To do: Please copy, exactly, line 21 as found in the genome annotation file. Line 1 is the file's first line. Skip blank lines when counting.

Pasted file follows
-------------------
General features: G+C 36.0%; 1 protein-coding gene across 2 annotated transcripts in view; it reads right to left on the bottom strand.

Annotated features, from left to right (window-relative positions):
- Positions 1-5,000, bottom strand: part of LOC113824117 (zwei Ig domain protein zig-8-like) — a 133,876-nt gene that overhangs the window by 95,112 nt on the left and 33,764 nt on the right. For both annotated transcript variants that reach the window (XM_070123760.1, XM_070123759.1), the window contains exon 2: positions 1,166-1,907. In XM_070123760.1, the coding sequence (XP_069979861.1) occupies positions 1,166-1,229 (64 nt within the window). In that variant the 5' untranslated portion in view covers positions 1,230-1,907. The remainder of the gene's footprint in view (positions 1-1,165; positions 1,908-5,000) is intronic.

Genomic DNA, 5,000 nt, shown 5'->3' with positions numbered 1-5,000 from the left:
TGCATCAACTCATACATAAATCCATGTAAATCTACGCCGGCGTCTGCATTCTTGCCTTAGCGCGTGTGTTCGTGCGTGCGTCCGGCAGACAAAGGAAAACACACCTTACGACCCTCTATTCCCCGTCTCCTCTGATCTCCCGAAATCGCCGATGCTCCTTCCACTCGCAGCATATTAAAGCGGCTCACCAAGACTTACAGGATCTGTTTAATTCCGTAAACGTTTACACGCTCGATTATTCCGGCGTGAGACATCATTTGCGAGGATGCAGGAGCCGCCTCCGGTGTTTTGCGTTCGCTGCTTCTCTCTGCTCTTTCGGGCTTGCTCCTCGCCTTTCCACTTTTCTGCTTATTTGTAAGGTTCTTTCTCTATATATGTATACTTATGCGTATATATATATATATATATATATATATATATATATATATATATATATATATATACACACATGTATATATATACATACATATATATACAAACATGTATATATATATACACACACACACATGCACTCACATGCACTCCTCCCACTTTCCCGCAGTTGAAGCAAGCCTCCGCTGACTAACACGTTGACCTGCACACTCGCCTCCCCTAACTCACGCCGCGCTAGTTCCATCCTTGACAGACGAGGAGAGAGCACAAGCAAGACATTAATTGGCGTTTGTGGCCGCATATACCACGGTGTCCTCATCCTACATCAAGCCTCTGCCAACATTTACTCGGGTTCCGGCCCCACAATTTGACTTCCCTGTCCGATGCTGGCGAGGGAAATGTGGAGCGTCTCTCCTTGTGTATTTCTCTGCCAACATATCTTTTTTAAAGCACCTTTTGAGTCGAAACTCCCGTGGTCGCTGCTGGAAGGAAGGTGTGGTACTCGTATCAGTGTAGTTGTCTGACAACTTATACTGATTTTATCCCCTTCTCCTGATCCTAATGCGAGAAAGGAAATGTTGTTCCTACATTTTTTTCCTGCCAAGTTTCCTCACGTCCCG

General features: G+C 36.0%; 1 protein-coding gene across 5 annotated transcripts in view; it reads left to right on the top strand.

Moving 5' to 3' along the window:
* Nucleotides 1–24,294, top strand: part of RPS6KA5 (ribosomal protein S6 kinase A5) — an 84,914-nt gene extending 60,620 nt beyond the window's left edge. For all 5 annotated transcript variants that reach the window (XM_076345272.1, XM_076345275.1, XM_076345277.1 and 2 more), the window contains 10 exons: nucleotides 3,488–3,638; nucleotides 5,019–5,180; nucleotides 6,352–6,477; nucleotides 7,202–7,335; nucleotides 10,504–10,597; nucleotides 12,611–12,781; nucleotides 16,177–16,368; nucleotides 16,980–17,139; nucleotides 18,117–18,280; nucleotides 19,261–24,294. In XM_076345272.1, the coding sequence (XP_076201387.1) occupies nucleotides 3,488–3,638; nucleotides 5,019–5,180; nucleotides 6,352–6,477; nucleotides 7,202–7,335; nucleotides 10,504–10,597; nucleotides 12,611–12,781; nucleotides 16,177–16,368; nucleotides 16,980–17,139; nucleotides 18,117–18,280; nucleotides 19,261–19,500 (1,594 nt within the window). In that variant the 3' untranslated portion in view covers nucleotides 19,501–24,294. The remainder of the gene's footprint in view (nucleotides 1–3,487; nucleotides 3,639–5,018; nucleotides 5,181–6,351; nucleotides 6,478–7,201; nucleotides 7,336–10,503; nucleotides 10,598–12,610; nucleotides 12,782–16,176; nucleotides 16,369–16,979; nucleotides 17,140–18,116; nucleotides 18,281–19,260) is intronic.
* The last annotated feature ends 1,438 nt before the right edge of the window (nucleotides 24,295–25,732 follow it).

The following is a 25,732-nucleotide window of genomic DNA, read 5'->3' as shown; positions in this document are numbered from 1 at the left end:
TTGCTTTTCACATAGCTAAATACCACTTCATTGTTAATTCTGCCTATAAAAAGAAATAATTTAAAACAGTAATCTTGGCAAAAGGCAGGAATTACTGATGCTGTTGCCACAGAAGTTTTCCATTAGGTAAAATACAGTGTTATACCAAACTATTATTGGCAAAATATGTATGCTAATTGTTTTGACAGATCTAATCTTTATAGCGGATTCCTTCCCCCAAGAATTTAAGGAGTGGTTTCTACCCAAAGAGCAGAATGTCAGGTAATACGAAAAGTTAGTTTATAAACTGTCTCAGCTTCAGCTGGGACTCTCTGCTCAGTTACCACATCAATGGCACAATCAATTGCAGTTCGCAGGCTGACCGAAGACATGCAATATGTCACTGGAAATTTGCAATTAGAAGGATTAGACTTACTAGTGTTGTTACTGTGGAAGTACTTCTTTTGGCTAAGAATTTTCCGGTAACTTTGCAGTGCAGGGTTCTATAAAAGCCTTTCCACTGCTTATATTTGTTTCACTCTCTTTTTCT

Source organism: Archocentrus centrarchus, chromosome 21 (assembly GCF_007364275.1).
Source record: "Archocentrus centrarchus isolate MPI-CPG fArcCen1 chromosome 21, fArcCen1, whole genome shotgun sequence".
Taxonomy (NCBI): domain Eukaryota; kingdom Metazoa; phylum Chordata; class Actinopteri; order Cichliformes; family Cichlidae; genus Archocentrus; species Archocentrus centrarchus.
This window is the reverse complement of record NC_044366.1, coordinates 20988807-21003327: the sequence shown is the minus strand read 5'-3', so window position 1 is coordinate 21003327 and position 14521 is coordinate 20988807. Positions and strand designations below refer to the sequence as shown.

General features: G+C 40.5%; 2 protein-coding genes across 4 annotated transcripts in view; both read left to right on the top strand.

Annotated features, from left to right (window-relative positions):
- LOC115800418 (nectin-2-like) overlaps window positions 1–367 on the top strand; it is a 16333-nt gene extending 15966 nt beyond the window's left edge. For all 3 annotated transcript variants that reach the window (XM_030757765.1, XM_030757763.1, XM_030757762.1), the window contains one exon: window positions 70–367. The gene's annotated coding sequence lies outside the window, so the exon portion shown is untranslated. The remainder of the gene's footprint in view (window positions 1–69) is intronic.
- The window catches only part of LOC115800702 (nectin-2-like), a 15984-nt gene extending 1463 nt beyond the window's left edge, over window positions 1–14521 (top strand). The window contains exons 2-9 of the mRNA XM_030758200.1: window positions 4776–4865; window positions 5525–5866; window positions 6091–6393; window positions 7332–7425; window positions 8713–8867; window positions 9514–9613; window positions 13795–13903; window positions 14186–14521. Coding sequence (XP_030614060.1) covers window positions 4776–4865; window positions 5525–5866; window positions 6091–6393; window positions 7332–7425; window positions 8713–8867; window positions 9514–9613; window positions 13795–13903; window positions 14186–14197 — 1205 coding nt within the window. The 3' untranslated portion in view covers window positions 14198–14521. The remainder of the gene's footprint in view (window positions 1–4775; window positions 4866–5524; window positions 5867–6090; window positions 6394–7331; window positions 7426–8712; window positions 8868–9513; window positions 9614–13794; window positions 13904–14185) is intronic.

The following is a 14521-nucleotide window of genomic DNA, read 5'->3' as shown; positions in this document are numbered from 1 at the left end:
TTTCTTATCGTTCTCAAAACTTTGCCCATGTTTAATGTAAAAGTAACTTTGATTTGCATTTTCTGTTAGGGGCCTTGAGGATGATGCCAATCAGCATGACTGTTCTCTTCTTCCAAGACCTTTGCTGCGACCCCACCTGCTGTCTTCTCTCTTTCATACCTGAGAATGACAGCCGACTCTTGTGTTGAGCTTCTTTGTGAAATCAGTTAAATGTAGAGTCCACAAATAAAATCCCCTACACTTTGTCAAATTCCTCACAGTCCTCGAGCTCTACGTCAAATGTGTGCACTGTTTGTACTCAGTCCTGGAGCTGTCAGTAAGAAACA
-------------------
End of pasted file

TTTCTTATCGTTCTCAAAACTTTGCCCATGTTTAATGTAAAAGTAACTTTGATTTGCATTTTCTGTTAGGGGCCTTGAGGATGATGCCAATCAGCATGACTGTTCTCTTCTTCCAAGACCTTTGCTGCGACCCCACCTGCTGTCTTCTCTCTTTCATACCTGAGAATGACAGCCGACTCTTGTGTTGAGCTTCTTTGTGAAATCAGTTAAATGTAGAGTCCACAAATAAAATCCCCTACACTTTGTCAAATTCCTCACAGTCCTCGAGCTCTACGTCAAATGTGTGCACTGTTTGTACTCAGTCCTGGAGCTGTCAGTAAGAAACA